With the advent and growth of technology, the data pool around us has been growing more and more every day to the point that we are nearly surrounded by it everywhere. It's good news because we can now access data related to almost any field, making it much easier to draw meaningful insights.
On a more cynical note, working with raw data and complicated algorithms could be quite challenging for some people. That is why data visualization is an effective way to understand complex data, which happens to be super essential for many fields. But have you ever wondered why some data visualization resonate with us more than others?
The answer lies in our psyche, and we are about to explore the compelling interplay between human psychology and visual communication. Read on to find out more.
Visual Stimuli have a profound impact on our cognitive processes and understanding of information. Our brain is highly aware of visual cues and patterns. As a result, our visual perception is one of our fundamental abilities to interpret and make sense of the world around us.
Our brains are naturally wired to process visual information more effectively than numerical data. Presenting data visually means tapping into our innate ability to recognize patterns, identify relationships, and extract insights.
Understanding the power of visual perception allows us to create memorable visualizations and facilitate decision-making. How you might ask. By aligning with our natural cognitive processes and leveraging visual cues.
Utilizing pre-attentive attributes such as color, size, and shape contribute a lot to effective communication. These attributes facilitate quick comprehension and convey meaningful insights. Using them effectively can greatly enhance the impact and effectiveness of data visualization.
Let's look at some of these attributes:
Distinct colors help viewers easily differentiate and interpret the data. Colors can also evoke emotions and create a visual hierarchy. It can be useful in guiding the viewer's focus toward specific insights. Note that it would be better to keep the colors harmonious and aligned with the intended message.
Various sizes of visual elements can represent quantitative values or emphasize important data points. Larger sizes tend to attract more attention, while smaller sizes can indicate less significance. Using the right size in visualization helps viewers grasp relative differences and patterns within the data.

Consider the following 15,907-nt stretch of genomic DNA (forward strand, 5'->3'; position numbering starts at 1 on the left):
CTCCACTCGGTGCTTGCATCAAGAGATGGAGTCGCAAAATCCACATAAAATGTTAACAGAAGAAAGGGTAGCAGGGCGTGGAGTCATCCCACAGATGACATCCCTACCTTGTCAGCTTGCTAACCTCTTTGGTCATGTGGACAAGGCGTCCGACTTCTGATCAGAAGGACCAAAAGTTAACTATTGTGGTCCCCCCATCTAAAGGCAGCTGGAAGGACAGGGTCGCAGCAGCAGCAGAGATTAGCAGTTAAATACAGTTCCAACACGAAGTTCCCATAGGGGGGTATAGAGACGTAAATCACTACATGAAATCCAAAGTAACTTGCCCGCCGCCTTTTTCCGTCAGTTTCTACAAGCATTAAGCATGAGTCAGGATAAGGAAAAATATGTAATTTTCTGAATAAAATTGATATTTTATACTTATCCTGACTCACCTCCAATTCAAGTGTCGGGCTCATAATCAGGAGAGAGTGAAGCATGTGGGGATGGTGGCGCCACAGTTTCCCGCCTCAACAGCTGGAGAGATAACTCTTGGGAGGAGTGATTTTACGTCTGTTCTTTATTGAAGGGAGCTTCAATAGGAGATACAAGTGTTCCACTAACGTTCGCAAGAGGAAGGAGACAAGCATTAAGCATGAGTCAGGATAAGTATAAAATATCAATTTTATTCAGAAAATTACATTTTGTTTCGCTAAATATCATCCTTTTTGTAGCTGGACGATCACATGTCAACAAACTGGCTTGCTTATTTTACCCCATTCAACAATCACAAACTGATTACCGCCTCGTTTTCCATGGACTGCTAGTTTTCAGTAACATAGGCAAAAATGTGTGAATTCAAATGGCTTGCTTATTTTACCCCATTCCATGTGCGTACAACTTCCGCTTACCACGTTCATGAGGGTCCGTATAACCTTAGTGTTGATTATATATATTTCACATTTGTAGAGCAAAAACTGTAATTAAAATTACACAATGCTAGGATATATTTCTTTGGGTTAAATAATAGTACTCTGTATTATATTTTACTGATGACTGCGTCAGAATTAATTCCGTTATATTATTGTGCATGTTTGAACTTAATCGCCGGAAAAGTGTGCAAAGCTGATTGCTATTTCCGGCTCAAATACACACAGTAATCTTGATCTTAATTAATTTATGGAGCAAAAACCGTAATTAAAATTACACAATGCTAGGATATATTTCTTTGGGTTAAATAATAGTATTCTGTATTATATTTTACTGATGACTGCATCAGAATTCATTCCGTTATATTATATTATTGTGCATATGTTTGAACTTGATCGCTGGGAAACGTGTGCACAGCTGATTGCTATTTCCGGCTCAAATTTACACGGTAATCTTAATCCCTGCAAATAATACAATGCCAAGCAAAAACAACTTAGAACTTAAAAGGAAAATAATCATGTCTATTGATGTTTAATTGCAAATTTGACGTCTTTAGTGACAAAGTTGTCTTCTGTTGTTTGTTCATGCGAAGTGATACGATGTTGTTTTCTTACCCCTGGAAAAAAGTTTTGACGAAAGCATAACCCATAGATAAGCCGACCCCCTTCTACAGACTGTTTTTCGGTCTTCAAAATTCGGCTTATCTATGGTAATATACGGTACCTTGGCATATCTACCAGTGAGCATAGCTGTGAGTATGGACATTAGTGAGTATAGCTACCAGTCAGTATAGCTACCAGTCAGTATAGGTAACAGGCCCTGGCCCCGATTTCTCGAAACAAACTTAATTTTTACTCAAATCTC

Geometric shapes, icons, or custom symbols can represent distinct categories or concepts.
Combining the above-mentioned attributes enhance data communication by creating visual cues that guide the viewer's attention.
There are some fundamental principles in psychology that explain how humans perceive and interpret visual information, and they are called Gestalt principles. These principles help designers create meaningful patterns and enhance viewer engagement. The following principles are among the primary ones:
Objects that are close to each other in space are perceived as belonging together. In data visualization, grouping related data elements or visual components in close proximity helps viewers perceive them as a cohesive unit or category.
Elements that share similar visual attributes, such as color, shape, size, or texture, are perceived as belonging together. Similarity guides the viewers to quickly identify the patterns within the data.
Individuals tend to perceive incomplete or fragmented objects as complete by mentally filling in the missing parts. In data visualization, you can use simple elements or graphical representations, implying a whole or a complete shape.
The tendency of individuals to perceive lines, curves, or patterns as continuous and smooth even when they are interrupted or intersected by other elements. You can use smooth lines or curves to connect related data points or align visual elements along a common axis.
To have a profound impact on human perception and understanding, you can use storytelling. By adding some sort of storytelling to data visualization, you can create cohesive and compelling narratives that capture the attention of the viewers. It also guides the viewer through a sequence of information.
On its own, data may not evoke an emotional response. However, effective data visualization can bring up the audience's attention and emotions. To create a deeper connection between the data and the viewer, you can incorporate visual cues that evoke empathy, such as relatable visuals, personal stories, or depictions of real-world impact.
Cognitive biases significantly influence data interpretation and decision-making. That is why it is essential to understand common biases for data visualizers so that they can make thoughtful design choices to mitigate their impact. You might wonder how you can overcome such biases. You can:
If you wish to highlight insights and trends in data visualization, you should make use of visual comparisons. Visual cues like scales, colors, and sizes can effectively showcase differences and similarities. They help the viewers make informed comparisons and draw meaningful conclusions. They also contribute to overcoming biases that may arise from numerical interpretations alone.
It is one thing to create data visualization, but it is an entirely different thing to create one that leaves an impact. To create an effective data visualization, you need to obtain an understanding of human psychology and cognition. The above-mentioned factors help you unlock the true potential of data to make informed decisions and improve your worldview simultaneously.